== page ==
Review of Africa, Amazing Africa, by Atinuke, illustrated by Mouni Feddag

Africa, Amazing Africa

Country by Country

by Atinuke
illustrated by Mouni Feddag

Candlewick Press, 2021. First published in the United Kingdom in 2019. 78 pages.
Review written April 26, 2022, from a library book
Starred Review

This wonderful oversized picture book tells the reader all about Africa. The information is arranged by region, and every single African country gets a page with colorful pictures and information about what makes that country special. The details are given with a clear fondness for the continent, and the introductory page for each region includes ways to say “Welcome!” in the many languages spoken there.

I was hoping that reading this book would make me a better Worldle player. (In Worldle, you see the outline of a country and try to guess the name. Hints tell you which direction the answer is in and how far away from your guess.) I’m not sure I remembered all the information I read, but it gave me appreciation for the wide-ranging variety of climates and landscapes and cities and people found in Africa. If I still had school-age kids, this would be a fun book to leave out for them to browse at will.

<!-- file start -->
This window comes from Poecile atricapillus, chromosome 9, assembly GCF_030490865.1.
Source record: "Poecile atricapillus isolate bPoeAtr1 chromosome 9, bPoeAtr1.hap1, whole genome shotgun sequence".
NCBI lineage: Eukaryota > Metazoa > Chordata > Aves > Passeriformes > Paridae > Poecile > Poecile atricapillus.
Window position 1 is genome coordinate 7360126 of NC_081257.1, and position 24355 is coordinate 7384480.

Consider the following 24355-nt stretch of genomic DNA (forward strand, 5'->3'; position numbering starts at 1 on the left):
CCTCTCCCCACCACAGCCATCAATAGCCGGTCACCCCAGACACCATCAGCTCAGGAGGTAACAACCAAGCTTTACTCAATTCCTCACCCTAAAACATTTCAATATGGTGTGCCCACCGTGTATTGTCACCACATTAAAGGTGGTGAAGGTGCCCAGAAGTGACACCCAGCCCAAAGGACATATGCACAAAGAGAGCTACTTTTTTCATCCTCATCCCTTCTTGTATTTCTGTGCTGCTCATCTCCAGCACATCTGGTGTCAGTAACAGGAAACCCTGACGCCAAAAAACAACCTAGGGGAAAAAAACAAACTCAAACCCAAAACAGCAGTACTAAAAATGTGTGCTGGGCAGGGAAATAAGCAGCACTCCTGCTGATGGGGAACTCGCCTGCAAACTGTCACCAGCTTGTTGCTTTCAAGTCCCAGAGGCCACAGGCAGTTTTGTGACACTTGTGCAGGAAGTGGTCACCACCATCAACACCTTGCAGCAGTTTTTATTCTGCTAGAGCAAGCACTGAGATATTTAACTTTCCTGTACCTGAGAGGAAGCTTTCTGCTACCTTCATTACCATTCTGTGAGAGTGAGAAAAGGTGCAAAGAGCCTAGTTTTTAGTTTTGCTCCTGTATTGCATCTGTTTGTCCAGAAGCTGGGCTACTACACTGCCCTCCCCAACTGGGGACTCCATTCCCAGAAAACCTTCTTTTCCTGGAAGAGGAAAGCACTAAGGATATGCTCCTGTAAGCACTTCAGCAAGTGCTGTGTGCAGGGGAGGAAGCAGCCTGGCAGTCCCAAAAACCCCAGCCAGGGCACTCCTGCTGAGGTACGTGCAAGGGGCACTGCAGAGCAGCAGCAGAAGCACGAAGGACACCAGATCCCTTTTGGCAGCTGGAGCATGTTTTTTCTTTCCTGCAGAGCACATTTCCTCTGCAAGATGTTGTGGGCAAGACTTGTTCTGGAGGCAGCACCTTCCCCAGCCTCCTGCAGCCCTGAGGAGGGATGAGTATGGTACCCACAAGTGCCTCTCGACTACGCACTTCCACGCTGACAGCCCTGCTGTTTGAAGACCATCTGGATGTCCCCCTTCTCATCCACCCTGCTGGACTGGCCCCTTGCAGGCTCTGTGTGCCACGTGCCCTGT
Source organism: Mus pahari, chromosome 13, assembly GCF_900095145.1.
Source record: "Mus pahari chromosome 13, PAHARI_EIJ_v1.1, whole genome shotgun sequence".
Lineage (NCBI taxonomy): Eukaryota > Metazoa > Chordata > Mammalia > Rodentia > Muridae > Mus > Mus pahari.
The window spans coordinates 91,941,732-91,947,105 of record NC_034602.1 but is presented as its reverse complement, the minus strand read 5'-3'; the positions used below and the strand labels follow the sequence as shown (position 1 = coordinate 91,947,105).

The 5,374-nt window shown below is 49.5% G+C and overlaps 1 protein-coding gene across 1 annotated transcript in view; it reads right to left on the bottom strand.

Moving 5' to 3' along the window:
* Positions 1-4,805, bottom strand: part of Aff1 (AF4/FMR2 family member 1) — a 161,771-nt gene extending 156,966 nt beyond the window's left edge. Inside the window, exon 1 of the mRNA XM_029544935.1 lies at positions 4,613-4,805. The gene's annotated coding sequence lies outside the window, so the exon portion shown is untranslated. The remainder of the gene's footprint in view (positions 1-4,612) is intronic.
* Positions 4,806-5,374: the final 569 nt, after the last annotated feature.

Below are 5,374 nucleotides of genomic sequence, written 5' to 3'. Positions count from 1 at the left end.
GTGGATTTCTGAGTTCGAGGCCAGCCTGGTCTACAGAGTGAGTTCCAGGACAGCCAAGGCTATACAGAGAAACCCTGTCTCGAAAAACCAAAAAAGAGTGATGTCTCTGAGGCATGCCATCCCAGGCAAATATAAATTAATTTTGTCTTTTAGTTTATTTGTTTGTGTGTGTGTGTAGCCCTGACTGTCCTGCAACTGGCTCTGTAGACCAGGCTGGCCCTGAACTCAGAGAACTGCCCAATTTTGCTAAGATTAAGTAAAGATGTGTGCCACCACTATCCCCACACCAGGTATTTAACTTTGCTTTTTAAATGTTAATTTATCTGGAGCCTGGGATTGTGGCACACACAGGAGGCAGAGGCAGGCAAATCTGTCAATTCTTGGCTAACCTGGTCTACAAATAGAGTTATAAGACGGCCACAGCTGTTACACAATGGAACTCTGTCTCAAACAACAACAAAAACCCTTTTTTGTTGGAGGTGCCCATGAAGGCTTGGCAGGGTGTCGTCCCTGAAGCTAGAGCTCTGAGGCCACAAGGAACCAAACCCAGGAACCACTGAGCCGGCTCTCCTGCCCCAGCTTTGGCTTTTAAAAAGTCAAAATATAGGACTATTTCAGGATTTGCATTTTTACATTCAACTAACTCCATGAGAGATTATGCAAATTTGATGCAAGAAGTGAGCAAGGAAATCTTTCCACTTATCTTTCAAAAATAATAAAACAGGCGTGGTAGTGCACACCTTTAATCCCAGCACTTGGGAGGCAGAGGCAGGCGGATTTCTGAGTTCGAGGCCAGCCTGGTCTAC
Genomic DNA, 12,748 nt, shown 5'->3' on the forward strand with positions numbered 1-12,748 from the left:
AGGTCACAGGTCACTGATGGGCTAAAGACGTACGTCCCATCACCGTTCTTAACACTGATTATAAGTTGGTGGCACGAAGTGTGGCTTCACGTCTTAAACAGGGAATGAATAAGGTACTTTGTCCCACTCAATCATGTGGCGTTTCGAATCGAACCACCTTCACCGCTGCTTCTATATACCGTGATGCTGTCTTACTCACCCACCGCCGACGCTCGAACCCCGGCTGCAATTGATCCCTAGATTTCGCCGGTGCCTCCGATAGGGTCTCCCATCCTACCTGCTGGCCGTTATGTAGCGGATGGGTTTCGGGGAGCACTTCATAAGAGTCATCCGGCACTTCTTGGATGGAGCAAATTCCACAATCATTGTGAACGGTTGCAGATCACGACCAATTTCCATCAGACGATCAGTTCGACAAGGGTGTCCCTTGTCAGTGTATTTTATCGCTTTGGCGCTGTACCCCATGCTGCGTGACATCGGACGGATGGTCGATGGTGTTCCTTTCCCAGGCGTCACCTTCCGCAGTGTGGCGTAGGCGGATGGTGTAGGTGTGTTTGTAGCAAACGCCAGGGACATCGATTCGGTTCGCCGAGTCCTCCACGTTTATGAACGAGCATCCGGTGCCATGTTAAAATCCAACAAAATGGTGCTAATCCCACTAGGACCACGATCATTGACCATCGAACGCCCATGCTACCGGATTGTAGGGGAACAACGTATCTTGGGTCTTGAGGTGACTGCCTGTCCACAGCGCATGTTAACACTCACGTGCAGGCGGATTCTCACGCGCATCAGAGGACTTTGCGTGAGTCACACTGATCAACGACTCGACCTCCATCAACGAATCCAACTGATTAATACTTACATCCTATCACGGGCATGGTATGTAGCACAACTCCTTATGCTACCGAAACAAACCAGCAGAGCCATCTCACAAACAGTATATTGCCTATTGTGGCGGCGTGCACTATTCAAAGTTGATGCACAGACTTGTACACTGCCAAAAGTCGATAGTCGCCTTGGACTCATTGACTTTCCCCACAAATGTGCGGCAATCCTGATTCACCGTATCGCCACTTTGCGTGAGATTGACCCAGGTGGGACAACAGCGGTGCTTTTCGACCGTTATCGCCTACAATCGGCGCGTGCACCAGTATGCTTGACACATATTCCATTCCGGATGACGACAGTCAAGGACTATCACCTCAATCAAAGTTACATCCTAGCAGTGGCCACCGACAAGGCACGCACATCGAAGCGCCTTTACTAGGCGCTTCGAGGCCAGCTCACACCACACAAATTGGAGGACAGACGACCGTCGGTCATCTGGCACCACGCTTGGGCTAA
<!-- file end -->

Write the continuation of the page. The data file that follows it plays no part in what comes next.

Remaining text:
Here is a bit from the Introduction. You can get a taste of how enthusiastic the author is about Africa.

Writing this book has been an adventure. I wanted to write it so that I could share the things I find exciting about Africa. But while I was working on it, I found out a zillion more really exciting things.

Did you know that the first human beings to walk this earth were African? They went on to populate the whole planet. So we are all from Africa originally!

Did you know that Africa is gigantic? It is as big as Europe, the United States, Mexico, India, and Japan all put together! . . .

Africa is changing all the time: new countries are being created or swallowed up, old traditions are being lost and new ones developing. This book can only give an idea of what Africa is like in the moment that I am writing. So enjoy this book for what it is: a tiny glimpse into this wonderful continent.

I could not squeeze everything that I know and love about Africa into this book. There is room to say only two or three things about each country. But I hope this book will make you want to find out more about the most amazing continent on the planet!

I learned so much reading this book about modern Africa!